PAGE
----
The Open Banking Implementation Entity is a UK governmental body that: a) supervises Open Banking providers (like us!) to make sure that we're sticking to the rules and regulations; b) promotes Open Banking for wider use and greater understanding of its benefits; and c) provides both companies and customers with technical assistance and support handling disputes.
  • Open Banking

    Open Banking

    In a nutshell, Open Banking allows approved providers to access customers' bank accounts (but only with the account holder's express consent, of course). This access might be read-only (so, they can only deal with the data) or it might allow them to move money around, too.
  • Pay by Bank

    Pay by Bank

    A pay-by-bank service allows customers to pay directly from their bank account -- as funds are sent straight from bank to bank, sellers don't have to pay traditional charges and the funds are received right away. It can either be used as an option alongside other payment methods, or offered as a standalone payment option.
  • Pay by Link

    Pay by Link

    Sellers can use this technology to generate a secure payment link. Once they've received the URL, the customer can easily make the payment in a few clicks.
  • Payment Initiation Service (Provider) (PIS / PISP)

    Payment Initiation Service (Provider) (PIS / PISP)

    A Payment Initiation Services Provider makes bank-to-bank payments possible: they can move money directly from a customer's bank account, as well as accessing their financial information. From the customer's point of view, it allows them to pay directly from their account at checkout without entering their card details.
  • PDF - Portable Document Format

    PDF - Portable Document Format

    A file format that presents and exchanges documents — no matter what software, hardware or operating system you use.
  • Point of Sale (POS)

    Point of Sale (POS)

    The point of sale is where the customer pays: this could be online or a physical checkout point. Our point-of-sale terminal is flexible and convenient: you can use it to send a payment link by SMS or email, or create a QR code for the customer to scan.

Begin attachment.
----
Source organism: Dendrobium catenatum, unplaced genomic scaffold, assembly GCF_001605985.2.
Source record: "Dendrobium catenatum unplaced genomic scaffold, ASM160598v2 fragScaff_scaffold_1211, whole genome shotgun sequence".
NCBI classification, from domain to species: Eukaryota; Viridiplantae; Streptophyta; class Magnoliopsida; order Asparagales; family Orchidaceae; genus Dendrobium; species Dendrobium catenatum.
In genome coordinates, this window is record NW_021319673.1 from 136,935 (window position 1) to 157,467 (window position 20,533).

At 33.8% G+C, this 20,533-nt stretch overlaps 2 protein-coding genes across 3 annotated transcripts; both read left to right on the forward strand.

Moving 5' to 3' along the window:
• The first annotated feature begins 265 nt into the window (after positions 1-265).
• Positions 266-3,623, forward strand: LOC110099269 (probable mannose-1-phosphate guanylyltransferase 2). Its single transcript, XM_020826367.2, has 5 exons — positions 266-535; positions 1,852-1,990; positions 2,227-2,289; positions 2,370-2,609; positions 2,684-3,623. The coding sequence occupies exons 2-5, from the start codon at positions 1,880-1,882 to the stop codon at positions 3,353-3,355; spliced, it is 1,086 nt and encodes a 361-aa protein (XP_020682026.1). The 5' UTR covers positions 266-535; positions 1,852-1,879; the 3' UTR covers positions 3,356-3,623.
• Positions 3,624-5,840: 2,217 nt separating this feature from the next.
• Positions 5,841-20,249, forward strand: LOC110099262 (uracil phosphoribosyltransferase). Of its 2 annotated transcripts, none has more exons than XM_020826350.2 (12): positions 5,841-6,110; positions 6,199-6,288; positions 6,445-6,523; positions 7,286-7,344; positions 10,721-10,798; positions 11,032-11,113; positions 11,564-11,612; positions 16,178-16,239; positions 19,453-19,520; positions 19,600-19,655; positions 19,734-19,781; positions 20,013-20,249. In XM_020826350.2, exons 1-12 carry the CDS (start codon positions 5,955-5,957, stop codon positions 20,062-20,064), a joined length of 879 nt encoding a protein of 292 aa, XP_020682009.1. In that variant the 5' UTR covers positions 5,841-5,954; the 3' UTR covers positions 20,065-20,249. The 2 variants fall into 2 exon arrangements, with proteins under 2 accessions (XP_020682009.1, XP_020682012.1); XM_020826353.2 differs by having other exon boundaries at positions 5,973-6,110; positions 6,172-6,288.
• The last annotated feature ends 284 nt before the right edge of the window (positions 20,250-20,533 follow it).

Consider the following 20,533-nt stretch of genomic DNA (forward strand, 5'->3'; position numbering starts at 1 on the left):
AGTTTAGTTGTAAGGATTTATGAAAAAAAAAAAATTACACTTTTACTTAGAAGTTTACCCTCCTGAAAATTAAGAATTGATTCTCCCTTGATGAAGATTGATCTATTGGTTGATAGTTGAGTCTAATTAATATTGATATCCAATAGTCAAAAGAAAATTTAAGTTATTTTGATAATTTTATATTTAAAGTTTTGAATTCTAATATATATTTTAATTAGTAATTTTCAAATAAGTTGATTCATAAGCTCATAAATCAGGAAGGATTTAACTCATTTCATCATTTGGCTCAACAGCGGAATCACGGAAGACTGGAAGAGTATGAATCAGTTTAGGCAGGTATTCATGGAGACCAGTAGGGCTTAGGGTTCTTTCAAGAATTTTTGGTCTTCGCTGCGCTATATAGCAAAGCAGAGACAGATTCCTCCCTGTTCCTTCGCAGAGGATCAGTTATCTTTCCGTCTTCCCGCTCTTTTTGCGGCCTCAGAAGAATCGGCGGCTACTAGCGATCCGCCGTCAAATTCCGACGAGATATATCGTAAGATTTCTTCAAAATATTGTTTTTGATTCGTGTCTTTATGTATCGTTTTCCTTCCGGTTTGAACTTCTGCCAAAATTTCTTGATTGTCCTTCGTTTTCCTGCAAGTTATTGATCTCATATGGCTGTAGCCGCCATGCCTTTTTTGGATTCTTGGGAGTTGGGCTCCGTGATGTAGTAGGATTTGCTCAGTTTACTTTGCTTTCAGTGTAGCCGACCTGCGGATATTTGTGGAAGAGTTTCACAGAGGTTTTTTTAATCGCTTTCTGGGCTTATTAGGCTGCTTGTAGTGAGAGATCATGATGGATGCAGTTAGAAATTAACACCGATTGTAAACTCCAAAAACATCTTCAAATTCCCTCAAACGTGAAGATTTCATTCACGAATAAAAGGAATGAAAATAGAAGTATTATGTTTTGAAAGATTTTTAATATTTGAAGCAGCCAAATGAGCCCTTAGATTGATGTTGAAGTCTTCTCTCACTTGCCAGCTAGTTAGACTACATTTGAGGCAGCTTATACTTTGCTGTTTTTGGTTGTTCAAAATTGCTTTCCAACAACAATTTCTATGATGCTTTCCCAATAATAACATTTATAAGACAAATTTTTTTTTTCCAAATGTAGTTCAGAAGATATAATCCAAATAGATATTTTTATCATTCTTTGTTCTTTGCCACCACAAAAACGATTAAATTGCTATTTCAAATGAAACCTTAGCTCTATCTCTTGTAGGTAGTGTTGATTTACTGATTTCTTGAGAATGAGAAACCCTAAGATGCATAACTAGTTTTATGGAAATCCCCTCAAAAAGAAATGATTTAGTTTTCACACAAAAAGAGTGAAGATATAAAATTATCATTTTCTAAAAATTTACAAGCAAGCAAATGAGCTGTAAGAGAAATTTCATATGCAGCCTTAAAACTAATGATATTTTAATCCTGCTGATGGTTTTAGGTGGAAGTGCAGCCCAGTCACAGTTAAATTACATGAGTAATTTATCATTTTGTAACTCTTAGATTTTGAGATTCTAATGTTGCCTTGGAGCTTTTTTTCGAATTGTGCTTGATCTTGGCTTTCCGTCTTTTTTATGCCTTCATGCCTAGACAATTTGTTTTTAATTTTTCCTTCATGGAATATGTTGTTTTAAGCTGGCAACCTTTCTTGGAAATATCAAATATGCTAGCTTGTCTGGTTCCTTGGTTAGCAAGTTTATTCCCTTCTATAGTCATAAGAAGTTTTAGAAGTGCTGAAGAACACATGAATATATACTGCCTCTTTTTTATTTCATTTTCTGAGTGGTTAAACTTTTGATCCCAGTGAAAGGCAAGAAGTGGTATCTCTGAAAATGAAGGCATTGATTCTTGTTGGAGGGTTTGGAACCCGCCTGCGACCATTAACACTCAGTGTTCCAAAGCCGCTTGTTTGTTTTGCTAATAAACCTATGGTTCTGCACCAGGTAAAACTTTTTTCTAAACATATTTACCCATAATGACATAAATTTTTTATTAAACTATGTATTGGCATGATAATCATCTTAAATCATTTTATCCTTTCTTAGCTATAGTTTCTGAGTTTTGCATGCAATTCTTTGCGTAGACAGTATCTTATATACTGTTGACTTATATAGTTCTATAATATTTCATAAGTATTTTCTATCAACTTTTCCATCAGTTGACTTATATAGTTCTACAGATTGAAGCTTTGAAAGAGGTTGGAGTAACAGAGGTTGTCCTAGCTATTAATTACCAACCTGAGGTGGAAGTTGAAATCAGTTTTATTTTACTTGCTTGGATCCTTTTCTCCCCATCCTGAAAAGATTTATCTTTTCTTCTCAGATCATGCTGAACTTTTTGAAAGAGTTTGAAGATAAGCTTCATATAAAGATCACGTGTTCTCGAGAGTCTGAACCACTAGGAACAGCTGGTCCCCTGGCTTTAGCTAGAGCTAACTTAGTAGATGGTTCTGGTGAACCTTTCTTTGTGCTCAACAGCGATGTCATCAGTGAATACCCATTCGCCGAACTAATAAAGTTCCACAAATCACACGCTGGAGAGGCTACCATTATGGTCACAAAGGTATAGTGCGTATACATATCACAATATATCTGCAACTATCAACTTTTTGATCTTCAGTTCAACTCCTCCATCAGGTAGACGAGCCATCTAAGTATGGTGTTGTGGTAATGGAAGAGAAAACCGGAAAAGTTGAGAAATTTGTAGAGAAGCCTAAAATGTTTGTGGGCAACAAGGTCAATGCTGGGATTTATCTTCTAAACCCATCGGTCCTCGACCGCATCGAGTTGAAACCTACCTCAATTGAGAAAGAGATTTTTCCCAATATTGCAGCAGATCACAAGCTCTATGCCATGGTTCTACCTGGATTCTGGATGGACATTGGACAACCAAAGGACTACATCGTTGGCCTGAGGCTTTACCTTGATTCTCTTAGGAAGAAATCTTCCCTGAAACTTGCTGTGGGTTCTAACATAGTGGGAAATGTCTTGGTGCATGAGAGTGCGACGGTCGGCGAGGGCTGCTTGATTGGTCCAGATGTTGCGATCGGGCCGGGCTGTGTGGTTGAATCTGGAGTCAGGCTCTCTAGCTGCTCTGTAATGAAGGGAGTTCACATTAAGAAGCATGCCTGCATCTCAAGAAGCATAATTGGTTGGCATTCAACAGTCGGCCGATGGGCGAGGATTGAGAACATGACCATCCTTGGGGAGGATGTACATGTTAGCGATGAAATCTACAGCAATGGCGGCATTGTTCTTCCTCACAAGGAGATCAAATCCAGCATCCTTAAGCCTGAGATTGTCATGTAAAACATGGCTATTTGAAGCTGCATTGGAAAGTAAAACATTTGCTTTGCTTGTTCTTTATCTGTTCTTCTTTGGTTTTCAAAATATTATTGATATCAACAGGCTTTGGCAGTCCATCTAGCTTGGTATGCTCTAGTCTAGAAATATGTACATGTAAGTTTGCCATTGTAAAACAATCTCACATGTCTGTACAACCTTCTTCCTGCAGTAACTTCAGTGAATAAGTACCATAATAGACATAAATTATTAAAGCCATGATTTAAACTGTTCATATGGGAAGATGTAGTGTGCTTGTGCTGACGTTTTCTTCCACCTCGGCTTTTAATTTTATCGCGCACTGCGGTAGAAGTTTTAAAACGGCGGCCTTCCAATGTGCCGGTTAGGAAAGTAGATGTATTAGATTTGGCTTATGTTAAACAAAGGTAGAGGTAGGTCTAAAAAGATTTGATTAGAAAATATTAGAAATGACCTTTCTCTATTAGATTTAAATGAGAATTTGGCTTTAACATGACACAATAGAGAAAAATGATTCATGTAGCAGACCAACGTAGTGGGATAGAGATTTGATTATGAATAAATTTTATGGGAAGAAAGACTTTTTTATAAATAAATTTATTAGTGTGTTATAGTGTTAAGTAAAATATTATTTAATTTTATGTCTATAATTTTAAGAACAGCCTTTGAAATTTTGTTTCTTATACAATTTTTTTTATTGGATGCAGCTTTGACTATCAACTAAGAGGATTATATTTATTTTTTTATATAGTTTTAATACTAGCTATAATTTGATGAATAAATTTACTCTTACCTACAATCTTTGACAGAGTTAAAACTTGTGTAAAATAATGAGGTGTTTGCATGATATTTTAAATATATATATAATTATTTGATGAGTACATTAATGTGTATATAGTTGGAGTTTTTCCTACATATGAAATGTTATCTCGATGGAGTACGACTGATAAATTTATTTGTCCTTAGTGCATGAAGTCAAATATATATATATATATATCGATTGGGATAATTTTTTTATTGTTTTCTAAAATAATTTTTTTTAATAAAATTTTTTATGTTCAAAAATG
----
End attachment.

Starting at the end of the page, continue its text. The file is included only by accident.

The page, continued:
• QR code (Quick Response code)

    QR code (Quick Response code)

    A QR code is a type of barcode that can easily be ready by a digital device, such as a smartphone's camera.
  • Sandbox


    A sandbox is where we test the technical stuff, to make sure it's all working properly. For example, we might use the sandbox to check that our software is playing nicely with the Open Banking directory and that everything is running as we intended.
  • Subprime Loans

    Subprime Loans

    The subprime market consists of loans made to people or businesses that are higher risk due to their poor credit history or lack of resources - meaning they might not be able to keep up with their repayments. To counteract the risk, banks charge higher interest rates or even adjustable-rate mortgages, where rates can be increased at specific points in time. The mortgage subprime market hit its peak in 2006 and subsequently burst in 2008, affecting the global stock exchange and causing a worldwide recession.
  • Third Party Provider (TPP)

    Third Party Provider (TPP)

    In the context of Open Banking, a third-party provider is the person or organisation who's using the software to access customer accounts. They'll either be compiling read-only data (in which case they're known as Account Information Service Providers) or they'll also be moving money and making payments (these ones are Payment Initiation Services Providers).
  • At Archie, everything starts with a hi... So however you say hi - say hi back.